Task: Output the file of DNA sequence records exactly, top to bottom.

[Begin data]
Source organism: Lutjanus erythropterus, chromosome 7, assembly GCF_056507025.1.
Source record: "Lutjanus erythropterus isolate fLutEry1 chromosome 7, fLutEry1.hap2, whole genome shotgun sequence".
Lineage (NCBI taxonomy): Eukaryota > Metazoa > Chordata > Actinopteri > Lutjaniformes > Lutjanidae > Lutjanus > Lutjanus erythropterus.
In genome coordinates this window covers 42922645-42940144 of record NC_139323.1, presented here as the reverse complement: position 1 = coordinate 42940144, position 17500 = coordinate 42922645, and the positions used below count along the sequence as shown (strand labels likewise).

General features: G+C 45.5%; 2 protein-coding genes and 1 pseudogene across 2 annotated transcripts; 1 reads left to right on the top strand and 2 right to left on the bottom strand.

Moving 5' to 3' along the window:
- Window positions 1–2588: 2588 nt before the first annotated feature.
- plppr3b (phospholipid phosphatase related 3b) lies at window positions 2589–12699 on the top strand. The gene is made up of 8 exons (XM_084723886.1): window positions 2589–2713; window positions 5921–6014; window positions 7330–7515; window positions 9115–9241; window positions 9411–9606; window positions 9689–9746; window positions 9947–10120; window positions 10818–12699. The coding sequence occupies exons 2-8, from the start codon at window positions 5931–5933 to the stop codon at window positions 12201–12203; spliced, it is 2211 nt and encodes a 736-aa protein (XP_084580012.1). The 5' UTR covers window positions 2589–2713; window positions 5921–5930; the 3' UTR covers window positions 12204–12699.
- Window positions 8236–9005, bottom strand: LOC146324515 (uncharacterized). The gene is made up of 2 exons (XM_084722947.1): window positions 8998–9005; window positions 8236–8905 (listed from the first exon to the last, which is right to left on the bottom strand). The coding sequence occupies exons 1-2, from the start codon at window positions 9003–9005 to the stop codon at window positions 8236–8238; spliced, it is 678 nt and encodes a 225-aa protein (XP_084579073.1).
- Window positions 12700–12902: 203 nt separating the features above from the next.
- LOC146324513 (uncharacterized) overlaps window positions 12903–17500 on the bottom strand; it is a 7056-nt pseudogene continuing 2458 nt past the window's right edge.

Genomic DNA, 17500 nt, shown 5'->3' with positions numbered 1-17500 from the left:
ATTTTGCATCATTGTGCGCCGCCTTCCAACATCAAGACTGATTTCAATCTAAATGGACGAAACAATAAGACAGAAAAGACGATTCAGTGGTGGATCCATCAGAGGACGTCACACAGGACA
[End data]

Source organism: Lutjanus erythropterus, chromosome 7, assembly GCF_056507025.1.
Source record: "Lutjanus erythropterus isolate fLutEry1 chromosome 7, fLutEry1.hap2, whole genome shotgun sequence".
Lineage (NCBI taxonomy): Eukaryota > Metazoa > Chordata > Actinopteri > Lutjaniformes > Lutjanidae > Lutjanus > Lutjanus erythropterus.
In genome coordinates this window covers 42922645-42940144 of record NC_139323.1, presented here as the reverse complement: position 1 = coordinate 42940144, position 17500 = coordinate 42922645, and the positions used below count along the sequence as shown (strand labels likewise).

General features: G+C 45.5%; 2 protein-coding genes and 1 pseudogene across 2 annotated transcripts; 1 reads left to right on the top strand and 2 right to left on the bottom strand.

Moving 5' to 3' along the window:
- Window positions 1–2588: 2588 nt before the first annotated feature.
- plppr3b (phospholipid phosphatase related 3b) lies at window positions 2589–12699 on the top strand. The gene is made up of 8 exons (XM_084723886.1): window positions 2589–2713; window positions 5921–6014; window positions 7330–7515; window positions 9115–9241; window positions 9411–9606; window positions 9689–9746; window positions 9947–10120; window positions 10818–12699. The coding sequence occupies exons 2-8, from the start codon at window positions 5931–5933 to the stop codon at window positions 12201–12203; spliced, it is 2211 nt and encodes a 736-aa protein (XP_084580012.1). The 5' UTR covers window positions 2589–2713; window positions 5921–5930; the 3' UTR covers window positions 12204–12699.
- Window positions 8236–9005, bottom strand: LOC146324515 (uncharacterized). The gene is made up of 2 exons (XM_084722947.1): window positions 8998–9005; window positions 8236–8905 (listed from the first exon to the last, which is right to left on the bottom strand). The coding sequence occupies exons 1-2, from the start codon at window positions 9003–9005 to the stop codon at window positions 8236–8238; spliced, it is 678 nt and encodes a 225-aa protein (XP_084579073.1).
- Window positions 12700–12902: 203 nt separating the features above from the next.
- LOC146324513 (uncharacterized) overlaps window positions 12903–17500 on the bottom strand; it is a 7056-nt pseudogene continuing 2458 nt past the window's right edge.

Genomic DNA, 17500 nt, shown 5'->3' with positions numbered 1-17500 from the left:
ATTTTGCATCATTGTGCGCCGCCTTCCAACATCAAGACTGATTTCAATCTAAATGGACGAAACAATAAGACAGAAAAGACGATTCAGTGGTGGATCCATCAGAGGACGTCACACAGGACA